Go to Kansas Judicial Branch homepage.  Kansas Opinions   | Finding Aids: Case Name » Supreme Court or Court of Appeals | Docket Number | Release Date |

262 Kan. 711
(941 P2d 946)

No. 76,164

STATE OF KANSAS, Appellee, v. LESLIE DAVIS, Appellant.


SYLLABUS BY THE COURT

1. K.S.A. 21-4717(a)(1)(F) speaks of "large amounts of illegal drugs or substantial quantities of controlled substances"--not "unusual amounts" or "unusually large amounts." Whether an amount is "unusual" is not the criterion set forth in the statute.

2. In an appeal of a durational departure sentence of 24 months' imprisonment following the defendant's guilty pleas to possession of cocaine with intent to sell and possession of proceeds derived from a violation of the Uniform Controlled Substances Act, K.S.A. 65-4101 et seq., the record is examined and it is held: (1) The district court did not err in imposing a departure sentence; and (2) the district court's factual findings and reasons justifying the departure sentence are supported by substantial competent evidence and constitute substantial and compelling reasons for departure, as set forth in K.S.A. 21-4717(a)(1).

Appeal from Saline district court; DAVID S. KNUDSON, judge. Opinion filed July 11, 1997. Affirmed.

Edward G. Collister, Jr., special appellate defender, argued the cause, and Steven R. Zinn, deputy appellate defender, was with him on the brief for appellant.

Julie A. McKenna, county attorney, argued the cause, and Thomas R. Stanton, assistant county attorney, and Carla J. Stovall, attorney general, were with her on the brief for appellee.

The opinion of the court was delivered by

SIX, J.: This is a durational departure sentence appeal. Defendant Leslie Davis pled guilty to: (1) possession of cocaine with the intent to sell, a drug severity level 3 felony, in violation of K.S.A. 1994 Supp. 65-4161(a); and (2) possession of proceeds derived from a violation of the Uniform Controlled Substances Act (UCSA), K.S.A. 65-4101 et seq., a severity level 7 nonperson felony under K.S.A. 1994 Supp. 65-4142. Our jurisdiction arises from K.S.A. 21-4721(a) (departure sentence appeal) and K.S.A. 20-3018(c) (transfer on this court's order).

The issue is whether the district court erred in imposing a durational departure sentence. We find no error and affirm.

FACTS

The Salina police, with a search warrant, conducted the search that led to Davis' arrest. They found approximately 5 ounces (135 grams) of rock cocaine in five plastic baggies, $3,000 in cash, a box of plastic sandwich baggies in his motel room, and 49 plastic sandwich baggies in a trash can with the bottom corners of the baggies cut off. Davis' car was also searched, revealing a pager and a cellular phone. He was arrested and charged in a four-count complaint.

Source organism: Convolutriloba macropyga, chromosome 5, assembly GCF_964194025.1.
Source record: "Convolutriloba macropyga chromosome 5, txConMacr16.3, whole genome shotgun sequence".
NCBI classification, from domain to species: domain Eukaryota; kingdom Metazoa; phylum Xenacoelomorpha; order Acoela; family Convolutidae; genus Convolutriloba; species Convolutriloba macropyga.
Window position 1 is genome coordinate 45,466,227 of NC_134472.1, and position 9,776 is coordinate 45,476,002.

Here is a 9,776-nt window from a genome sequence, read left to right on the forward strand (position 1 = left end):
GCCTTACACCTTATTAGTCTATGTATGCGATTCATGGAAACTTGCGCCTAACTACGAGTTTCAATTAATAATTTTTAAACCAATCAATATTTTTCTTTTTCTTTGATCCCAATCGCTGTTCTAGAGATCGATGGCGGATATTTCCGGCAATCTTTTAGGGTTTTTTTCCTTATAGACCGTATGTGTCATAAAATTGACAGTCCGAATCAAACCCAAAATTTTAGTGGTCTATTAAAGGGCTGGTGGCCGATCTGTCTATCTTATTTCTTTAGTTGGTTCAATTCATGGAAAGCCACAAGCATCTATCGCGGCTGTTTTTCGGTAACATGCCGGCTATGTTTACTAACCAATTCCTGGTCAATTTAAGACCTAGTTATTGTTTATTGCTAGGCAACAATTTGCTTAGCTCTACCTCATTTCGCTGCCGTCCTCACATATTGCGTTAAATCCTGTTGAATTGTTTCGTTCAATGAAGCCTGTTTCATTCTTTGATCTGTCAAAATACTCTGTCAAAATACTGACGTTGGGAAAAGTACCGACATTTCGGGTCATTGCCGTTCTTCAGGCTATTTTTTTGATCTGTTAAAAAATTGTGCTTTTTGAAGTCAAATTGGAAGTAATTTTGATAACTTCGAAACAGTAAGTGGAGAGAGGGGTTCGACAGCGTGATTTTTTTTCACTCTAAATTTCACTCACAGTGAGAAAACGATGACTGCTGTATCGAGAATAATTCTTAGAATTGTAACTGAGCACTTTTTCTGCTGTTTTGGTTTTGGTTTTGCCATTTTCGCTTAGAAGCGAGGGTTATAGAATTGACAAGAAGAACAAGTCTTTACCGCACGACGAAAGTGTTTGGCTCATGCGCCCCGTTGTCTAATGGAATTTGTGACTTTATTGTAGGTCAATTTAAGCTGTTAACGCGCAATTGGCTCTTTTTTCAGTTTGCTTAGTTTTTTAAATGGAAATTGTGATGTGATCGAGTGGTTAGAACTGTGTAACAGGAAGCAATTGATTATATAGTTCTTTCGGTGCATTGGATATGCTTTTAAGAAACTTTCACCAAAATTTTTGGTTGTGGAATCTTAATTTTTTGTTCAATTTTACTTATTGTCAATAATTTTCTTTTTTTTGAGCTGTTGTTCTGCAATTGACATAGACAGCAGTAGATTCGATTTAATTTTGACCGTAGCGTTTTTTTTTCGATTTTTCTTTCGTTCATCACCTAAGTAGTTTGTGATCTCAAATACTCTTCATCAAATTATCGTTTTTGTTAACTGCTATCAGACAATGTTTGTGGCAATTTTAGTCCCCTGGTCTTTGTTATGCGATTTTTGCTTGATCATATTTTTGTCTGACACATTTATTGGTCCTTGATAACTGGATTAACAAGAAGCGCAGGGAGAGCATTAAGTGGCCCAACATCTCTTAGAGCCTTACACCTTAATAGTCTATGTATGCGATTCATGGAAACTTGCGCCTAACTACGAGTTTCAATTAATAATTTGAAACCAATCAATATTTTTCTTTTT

Davis entered guilty pleas to the first two counts in exchange for the State's dismissal of the remaining counts and an agreement not to request any departure that would result in a total sentence beyond 29 months. According to the State, assuming Davis' criminal history was category I (no prior criminal record), 29 months would be the maximum guidelines sentence that could be imposed if the sentences for the first two counts were imposed consecutively.

The State filed a motion for durational departure or consecutive sentence (durational departure sentence of 29 months on count 1, or in the alternative, consecutive sentences on counts 1 and 2 totaling 29 months). The following grounds for departure were asserted:

"1. These crimes were committed as part of a major organized drug delivery activity.

"2. The defendant derived a substantial amount of money or asset ownership from the illegal drug sale activity.

"3. The defendant was in possession of packaging material at the time of his arrest.

"4. The defendant was in possession of telecommunication equipment used in the large-scale distribution of drugs and controlled substances.

"5. The defendant was in possession of a large amount of cocaine at the time of his arrest.

"6. The defendant engaged in repeated criminal acts associated with the delivery of cocaine."

Lieutenant Mike Marshall, an experienced narcotics investigator, testified at the sentencing hearing about how rock cocaine was sold in the Salina area. He estimated that approximately 500 or more doses, or "rocks," could have been sold from the amount of rock cocaine found, at a price of $50 to $100 per rock. A rock is typically sold by placing it in the corner of a plastic baggie and cutting off the corner. He estimated that 98 rocks had been placed in the 49 corner baggies for sale. He characterized this case as "one of our pretty large cases here in Salina." Lt. Marshall described how the pager and cellular phone would typically be used in a cocaine transaction. On cross-examination, he admitted that it was not unusual to find equipment such as cellular phones and pagers in a large portion of the cocaine cases he had investigated. He also admitted that the amount of cocaine found was not unusual, but reiterated that it was a large amount for the area. He stated: "I mean, there is other areas in the bigger cities where you get probably those amounts."

Davis' attorney argued that the State had not shown that the crimes were committed as part of a major organized drug delivery activity. Counsel emphasized that Davis was a "youthful offender" with no prior criminal record, who had taken responsibility for his acts and thus should receive probation. We disagree.